I asked Karen about her favorite part in the development process of a play: "I love being in the room with the actors and director, and working on those small challenges, problem solving, hitting an obstacle and overcoming it. I used to hate obstacles, but now I enjoy them, and how the collaboration gives way to something deeper, how the best idea is a winner, and it's a good fit for me because it feeds the extrovert in me."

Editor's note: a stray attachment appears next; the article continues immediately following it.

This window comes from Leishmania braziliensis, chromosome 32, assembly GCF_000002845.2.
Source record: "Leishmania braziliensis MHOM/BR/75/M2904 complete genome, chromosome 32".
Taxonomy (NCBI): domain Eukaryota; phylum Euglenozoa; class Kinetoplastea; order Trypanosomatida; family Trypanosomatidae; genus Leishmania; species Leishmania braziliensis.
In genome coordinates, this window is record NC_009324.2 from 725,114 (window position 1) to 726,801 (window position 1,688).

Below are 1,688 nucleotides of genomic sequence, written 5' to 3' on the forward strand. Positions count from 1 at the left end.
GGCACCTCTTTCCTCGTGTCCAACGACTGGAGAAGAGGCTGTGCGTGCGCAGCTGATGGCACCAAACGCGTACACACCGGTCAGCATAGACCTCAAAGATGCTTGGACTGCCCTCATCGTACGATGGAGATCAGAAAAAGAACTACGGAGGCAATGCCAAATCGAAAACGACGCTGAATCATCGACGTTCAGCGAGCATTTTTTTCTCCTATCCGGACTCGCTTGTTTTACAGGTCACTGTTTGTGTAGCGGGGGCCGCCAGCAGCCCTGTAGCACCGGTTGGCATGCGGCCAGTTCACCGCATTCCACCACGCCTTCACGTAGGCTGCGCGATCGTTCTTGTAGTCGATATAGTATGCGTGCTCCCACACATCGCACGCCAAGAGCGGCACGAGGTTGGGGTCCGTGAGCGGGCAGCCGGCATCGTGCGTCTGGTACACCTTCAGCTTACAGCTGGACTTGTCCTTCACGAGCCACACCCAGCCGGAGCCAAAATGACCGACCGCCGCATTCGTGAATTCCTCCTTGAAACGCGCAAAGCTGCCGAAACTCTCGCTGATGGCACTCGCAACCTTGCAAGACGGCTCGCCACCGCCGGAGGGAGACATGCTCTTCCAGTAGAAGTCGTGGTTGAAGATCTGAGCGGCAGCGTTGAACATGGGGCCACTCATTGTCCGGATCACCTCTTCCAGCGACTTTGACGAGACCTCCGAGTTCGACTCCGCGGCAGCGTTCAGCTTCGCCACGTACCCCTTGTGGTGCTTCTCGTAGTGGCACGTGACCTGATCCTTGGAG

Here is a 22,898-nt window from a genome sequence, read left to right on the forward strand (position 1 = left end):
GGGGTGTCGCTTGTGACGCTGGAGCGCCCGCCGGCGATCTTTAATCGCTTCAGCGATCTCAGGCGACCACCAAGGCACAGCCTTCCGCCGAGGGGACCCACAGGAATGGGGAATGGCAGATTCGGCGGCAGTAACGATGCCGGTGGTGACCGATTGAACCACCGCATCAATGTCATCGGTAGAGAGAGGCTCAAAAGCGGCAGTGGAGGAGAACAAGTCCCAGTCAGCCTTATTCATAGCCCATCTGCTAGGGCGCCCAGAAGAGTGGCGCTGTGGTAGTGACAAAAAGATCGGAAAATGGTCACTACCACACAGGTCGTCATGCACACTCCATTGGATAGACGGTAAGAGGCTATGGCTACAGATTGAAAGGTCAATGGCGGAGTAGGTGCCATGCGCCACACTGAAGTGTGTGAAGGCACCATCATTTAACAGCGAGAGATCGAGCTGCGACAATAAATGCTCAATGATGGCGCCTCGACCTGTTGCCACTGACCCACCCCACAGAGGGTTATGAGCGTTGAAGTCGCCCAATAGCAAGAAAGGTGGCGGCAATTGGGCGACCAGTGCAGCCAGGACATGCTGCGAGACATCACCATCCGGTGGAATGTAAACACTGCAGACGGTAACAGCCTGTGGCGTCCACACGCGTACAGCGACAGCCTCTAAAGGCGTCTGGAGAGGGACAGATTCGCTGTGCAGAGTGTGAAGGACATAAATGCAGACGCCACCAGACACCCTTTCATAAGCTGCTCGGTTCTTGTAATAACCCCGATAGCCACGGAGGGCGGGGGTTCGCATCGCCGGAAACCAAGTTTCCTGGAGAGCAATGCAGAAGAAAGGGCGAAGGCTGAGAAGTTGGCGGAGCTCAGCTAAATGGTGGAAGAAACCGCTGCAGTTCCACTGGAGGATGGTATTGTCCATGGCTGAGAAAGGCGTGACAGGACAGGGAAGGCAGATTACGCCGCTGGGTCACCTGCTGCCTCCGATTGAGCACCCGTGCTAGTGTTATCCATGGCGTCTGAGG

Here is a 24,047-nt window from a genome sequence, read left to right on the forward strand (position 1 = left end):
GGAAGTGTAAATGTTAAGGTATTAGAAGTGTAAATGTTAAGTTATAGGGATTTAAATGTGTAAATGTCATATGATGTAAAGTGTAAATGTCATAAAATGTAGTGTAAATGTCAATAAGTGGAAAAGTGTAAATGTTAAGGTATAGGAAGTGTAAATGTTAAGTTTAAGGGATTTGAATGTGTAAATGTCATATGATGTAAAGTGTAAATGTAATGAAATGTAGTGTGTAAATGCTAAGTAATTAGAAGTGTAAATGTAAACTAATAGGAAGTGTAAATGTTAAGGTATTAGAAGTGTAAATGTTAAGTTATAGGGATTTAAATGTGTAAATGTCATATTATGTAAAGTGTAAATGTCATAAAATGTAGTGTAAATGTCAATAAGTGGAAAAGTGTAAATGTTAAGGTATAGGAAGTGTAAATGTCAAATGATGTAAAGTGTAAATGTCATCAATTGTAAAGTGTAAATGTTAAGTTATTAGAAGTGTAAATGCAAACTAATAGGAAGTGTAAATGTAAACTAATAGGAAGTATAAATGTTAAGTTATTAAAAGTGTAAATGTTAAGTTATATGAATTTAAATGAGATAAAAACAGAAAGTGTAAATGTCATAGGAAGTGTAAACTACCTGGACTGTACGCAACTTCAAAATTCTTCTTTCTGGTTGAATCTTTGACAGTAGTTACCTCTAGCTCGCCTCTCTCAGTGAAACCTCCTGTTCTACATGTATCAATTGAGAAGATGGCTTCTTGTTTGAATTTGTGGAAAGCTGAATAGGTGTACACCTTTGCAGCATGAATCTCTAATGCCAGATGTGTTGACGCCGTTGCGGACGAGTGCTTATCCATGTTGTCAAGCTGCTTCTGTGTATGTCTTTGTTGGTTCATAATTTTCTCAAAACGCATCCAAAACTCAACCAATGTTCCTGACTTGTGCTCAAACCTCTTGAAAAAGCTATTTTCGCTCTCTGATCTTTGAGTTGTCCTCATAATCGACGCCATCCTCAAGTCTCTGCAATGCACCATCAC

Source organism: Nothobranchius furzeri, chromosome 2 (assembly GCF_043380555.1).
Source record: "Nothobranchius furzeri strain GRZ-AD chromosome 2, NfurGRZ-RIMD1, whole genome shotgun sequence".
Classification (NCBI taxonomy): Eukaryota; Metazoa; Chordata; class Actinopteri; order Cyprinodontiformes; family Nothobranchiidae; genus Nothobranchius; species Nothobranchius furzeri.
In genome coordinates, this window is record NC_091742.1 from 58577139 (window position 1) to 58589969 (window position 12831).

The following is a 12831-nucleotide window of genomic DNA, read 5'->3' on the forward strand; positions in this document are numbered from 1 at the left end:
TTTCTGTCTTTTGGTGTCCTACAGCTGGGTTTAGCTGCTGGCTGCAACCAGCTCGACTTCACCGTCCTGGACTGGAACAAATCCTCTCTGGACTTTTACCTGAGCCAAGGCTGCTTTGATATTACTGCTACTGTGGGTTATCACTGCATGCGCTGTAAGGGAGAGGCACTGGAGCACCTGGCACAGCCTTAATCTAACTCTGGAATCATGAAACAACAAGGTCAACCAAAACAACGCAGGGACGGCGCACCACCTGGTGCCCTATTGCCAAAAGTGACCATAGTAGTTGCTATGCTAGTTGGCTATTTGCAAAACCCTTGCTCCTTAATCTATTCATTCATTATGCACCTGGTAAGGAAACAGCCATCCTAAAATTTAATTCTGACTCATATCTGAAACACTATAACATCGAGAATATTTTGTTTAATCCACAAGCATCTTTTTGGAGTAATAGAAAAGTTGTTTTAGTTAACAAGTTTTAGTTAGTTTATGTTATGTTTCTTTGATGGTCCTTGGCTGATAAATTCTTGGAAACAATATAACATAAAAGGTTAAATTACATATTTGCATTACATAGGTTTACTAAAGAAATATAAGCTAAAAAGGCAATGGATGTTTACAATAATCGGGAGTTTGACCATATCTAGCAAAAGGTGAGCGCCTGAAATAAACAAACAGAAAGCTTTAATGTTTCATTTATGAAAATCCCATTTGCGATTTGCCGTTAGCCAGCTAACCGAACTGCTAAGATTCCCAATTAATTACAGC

For her own part, Zacarías' life has been filled with the kind of twists and turns that make for an interesting story as well. Born in Mexico, a ten year old Karen and her family moved to the United States, because her father, Dr. Fernando Zacarías, was pursuing a PhD while working at the forefront of the AIDS epidemic in the early '80s with the Centers For Disease Control, and the World Health Organization, among others. "We thought we'd go back to Mexico; we weren't expecting to be immigrants to the United States," says Karen, "but my father's work with AIDS changed that."